college of education | fall 2006
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On the first floor, a sleek new student lounge has been created, complete with sea green carpet, modern chairs and well-placed study areas, along with a state-of-the-art multimedia lab. Nearby, down the stairs, is a Sparty’s coffee shop and dining area with booths where students, faculty and visitors can relax with a latte or eat some lunch. The spruce-up was the idea of Dean Carole Ames, said building manager Eric Mulvany, who has efficiently overseen the improvement of this site.
On the college’s
second floor, a new video-editing lab was completed this past summer
with new walls, workstations and equipment. The Student Affairs Advising
Office is also being redone to include new offices, new workstations and
new carpet. In the spring, the building’s second floor will get new
floor-work and in summer 2007, all of the mauve on the fifth floor will
be replaced with something more modern, Ames promises.
Several external projects are also underway, with a building expansion and new front fašade and patio that should both be completed by April/May 2007.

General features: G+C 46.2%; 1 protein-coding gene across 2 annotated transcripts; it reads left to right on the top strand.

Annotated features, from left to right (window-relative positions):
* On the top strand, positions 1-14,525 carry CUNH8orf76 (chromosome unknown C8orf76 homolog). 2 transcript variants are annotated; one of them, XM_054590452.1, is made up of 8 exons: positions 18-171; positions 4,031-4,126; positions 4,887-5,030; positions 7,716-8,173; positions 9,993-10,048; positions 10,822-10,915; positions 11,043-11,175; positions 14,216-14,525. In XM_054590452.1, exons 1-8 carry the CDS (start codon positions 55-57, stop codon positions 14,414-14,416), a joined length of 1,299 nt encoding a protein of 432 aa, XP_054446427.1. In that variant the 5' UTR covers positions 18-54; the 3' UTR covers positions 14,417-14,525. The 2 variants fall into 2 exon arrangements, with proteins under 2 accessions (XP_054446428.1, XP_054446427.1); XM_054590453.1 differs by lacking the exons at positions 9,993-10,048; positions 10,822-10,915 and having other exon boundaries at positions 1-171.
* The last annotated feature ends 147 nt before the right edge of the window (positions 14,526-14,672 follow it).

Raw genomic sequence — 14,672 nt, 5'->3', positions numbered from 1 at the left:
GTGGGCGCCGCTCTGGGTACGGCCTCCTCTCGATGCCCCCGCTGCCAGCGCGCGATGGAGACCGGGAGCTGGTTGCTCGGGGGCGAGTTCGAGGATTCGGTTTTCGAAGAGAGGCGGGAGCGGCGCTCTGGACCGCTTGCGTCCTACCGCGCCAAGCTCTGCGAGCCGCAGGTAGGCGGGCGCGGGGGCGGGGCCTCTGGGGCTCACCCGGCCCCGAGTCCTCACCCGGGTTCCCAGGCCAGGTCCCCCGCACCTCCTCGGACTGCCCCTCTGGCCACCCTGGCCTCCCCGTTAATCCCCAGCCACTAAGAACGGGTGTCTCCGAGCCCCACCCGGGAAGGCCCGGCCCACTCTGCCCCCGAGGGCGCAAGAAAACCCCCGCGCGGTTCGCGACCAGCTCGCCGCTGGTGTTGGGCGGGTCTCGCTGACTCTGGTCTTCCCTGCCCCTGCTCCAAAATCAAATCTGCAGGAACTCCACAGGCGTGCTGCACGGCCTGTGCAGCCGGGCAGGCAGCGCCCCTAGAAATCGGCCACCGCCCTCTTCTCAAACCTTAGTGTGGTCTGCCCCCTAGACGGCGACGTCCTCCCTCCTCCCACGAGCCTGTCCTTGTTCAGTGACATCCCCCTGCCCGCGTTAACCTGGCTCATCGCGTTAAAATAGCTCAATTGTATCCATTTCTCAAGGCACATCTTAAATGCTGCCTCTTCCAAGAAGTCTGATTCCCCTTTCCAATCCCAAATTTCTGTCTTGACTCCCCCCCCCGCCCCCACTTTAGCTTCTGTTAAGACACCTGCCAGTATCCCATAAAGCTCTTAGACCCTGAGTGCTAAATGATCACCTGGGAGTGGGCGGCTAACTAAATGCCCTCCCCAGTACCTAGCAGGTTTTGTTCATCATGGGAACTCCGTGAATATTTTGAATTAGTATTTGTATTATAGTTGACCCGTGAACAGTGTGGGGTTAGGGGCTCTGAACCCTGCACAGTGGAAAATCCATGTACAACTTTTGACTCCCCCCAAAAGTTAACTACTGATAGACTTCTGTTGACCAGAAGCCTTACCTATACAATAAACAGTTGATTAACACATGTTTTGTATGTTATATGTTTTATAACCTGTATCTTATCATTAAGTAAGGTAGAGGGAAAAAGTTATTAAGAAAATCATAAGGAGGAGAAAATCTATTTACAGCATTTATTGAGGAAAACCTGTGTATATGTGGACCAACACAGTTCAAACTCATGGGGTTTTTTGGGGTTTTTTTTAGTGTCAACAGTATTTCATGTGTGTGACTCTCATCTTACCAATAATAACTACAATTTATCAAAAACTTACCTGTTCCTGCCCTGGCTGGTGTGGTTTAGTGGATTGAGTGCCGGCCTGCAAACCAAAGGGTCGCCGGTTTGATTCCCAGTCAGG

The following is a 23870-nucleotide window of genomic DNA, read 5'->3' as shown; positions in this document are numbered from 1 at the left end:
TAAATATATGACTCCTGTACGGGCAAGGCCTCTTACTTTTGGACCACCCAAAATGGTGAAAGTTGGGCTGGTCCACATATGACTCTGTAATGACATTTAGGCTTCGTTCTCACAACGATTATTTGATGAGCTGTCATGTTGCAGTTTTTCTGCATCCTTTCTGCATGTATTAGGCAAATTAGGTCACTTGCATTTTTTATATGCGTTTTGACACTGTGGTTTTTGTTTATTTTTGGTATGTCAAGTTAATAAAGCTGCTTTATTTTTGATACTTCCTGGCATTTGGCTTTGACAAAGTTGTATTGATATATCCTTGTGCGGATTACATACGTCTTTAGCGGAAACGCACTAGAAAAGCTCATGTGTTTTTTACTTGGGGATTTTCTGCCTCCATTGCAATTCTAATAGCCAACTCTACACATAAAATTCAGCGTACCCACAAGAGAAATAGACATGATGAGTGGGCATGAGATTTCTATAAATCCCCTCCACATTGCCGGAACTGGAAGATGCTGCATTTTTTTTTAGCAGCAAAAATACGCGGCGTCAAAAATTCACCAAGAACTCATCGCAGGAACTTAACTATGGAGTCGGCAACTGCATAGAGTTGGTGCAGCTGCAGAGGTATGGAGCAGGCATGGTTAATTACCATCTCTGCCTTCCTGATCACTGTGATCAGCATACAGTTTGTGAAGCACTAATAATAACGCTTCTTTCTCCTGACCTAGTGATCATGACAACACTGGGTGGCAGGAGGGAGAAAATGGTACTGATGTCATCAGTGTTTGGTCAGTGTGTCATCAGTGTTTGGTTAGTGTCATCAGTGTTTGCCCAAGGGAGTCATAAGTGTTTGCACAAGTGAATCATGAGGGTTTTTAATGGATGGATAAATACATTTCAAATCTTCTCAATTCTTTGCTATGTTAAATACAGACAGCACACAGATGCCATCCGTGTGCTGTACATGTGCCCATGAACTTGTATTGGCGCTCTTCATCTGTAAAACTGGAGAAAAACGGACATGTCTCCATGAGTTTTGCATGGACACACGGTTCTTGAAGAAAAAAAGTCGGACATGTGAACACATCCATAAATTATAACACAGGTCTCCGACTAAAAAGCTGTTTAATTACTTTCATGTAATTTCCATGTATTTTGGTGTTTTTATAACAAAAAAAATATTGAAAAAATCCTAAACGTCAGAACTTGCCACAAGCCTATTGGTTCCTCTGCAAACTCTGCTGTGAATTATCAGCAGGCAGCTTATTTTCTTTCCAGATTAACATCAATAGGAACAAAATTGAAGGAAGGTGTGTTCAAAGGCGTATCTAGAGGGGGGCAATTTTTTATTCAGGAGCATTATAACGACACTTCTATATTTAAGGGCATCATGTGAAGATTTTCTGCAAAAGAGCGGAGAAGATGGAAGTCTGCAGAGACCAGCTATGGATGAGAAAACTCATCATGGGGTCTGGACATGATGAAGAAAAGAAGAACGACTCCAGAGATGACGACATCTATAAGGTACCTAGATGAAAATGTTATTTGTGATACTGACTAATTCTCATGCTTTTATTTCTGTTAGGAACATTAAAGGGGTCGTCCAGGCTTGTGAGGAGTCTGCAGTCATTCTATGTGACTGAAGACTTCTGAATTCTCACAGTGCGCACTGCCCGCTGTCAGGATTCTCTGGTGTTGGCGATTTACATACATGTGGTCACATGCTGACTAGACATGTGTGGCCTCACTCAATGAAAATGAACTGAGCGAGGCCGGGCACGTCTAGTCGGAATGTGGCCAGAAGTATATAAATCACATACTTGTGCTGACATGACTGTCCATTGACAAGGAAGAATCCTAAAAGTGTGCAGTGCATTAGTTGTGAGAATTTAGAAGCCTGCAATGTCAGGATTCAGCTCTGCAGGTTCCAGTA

INSTITUTE NETS $800,000 IN FEDERAL GRANTS FOR CHINESE LANGUAGE
The Foreign Language Assistance Grant (flap) awards were announced formally by Deputy U.S. Secretary of Education Ray Simon at a news conference held at the University Club on Oct. 4.
The awards are a part of President George W. Bush’s National Security Language Initiative, a $57 million plan to create incentives to teach and study critical-need languages such as Chinese, Arabic, Japanese and Korean.
Under the Bush plan, 24 U.S. school districts, including Lansing and Dearborn, Mich., will partner with colleges and universities to create the new language programs, according to the Department of Education. The grants are in response to a critical foreign language skills shortage, and will help advance national security and global competitiveness, Simon said.
The College of Education project was led by MSU Distinguished Professor Yong Zhao. He and his colleagues began the partnership with Lansing’s Post Oak Elementary School this fall. Thirty-two students at Post Oak study in a Chinese/English immersion preschool. The program has been so popular that there is currently a waiting list.
In fall 2007, the Lansing district will be offering two full-day kindergarten classrooms of the EGC Schools’ bilingual-bicultural immersion model. This step represents a commitment to provide Lansing students with a Chinese immersion education that will eventually span from preschool to 12th grade, Zhao said.
William H. Schmidt, a university distinguished professor, has been elected to the prestigious National Academy of Education.
Schmidt, an MSU professor of educational psychology and measurement and quantitative methods, is one of only three scholars in the world chosen for membership in recognition of their pioneering efforts in educational research and policy development.